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International Journal of Fracture

, Volume 183, Issue 2, pp 203–221 | Cite as

Temperature dependence of cohesive laws for an epoxy adhesive in Mode I and Mode II loading

  • Tomas Walander
  • Anders Biel
  • Ulf Stigh
Original Paper

Abstract

The influence of the temperature on the cohesive laws for an epoxy adhesive is studied in the glassy region, i.e. below the glass transition temperature. Cohesive laws are derived in both Mode I and Mode II under quasi-static loading conditions in the temperature range \(-30\le T \le 80^{\,\circ }\)C. Three parameters of the cohesive laws are studied in detail: the elastic stiffness, the peak stress and the fracture energy. Methods for determining the elastic stiffness in Mode I and Mode II are derived and evaluated. Simplified bi-linear cohesive laws to be used at any temperature within the studied temperature range are derived for each loading mode. All parameters of the cohesive laws are measured experimentally using only two types of specimens. The adhesive has a nominal layer thickness of 0.3 mm and the crack tip opening displacement is measured over the adhesive thickness. The derived cohesive laws thus represent the entire adhesive layer as having the present layer thickness. It is shown that all parameters, except the Mode I fracture energy, decrease with an increasing temperature in both loading modes. The Mode I fracture energy is shown to be independent of the temperature within the evaluated temperature span. At \(80^{\,\circ }\)C the Mode II fracture energy is decreased to about 2/3 of the fracture energy at \(-30^{\,\circ }\)C. The experimental results are verified by finite element analyses.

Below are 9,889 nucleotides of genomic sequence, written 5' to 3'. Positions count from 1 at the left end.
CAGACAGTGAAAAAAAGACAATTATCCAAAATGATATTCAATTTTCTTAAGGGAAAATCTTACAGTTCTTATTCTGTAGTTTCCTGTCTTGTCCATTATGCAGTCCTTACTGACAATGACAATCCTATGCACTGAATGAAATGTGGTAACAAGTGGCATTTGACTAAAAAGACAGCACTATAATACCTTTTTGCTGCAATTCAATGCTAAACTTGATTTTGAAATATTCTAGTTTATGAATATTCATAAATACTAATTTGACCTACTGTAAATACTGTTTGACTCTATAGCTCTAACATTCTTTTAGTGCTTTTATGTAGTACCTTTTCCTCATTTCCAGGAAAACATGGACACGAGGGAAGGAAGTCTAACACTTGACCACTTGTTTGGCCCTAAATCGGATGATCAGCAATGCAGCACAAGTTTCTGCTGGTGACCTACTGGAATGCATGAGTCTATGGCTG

Keywords

Cohesive laws Epoxy adhesive Fracture energy  Peak stress Temperature Regression analyses Shear modulus  Young’s modulus 

Notes

Acknowledgments

The authors would like to thank Mr. Stefan Zomborcsevics at the University of Skövde for helping with manufacturing the specimens, Mr Gunnar Åkerström at Volvo Material Technology in Gothenburg for help with performing the ENF-experiments and SAAB Automobile in Trollhättan for letting us use their climate chambers. Dr Svante Alfredsson and Dr Stephan Marzi are gratefully acknowledged for their help and fruitful discussions. The authors also thank the Knowledge Foundation for funding this work through the project MASLIM.

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Copyright information

© Springer Science+Business Media Dordrecht 2013

Authors and Affiliations

  1. 1.University of SkövdeSkövdeSweden

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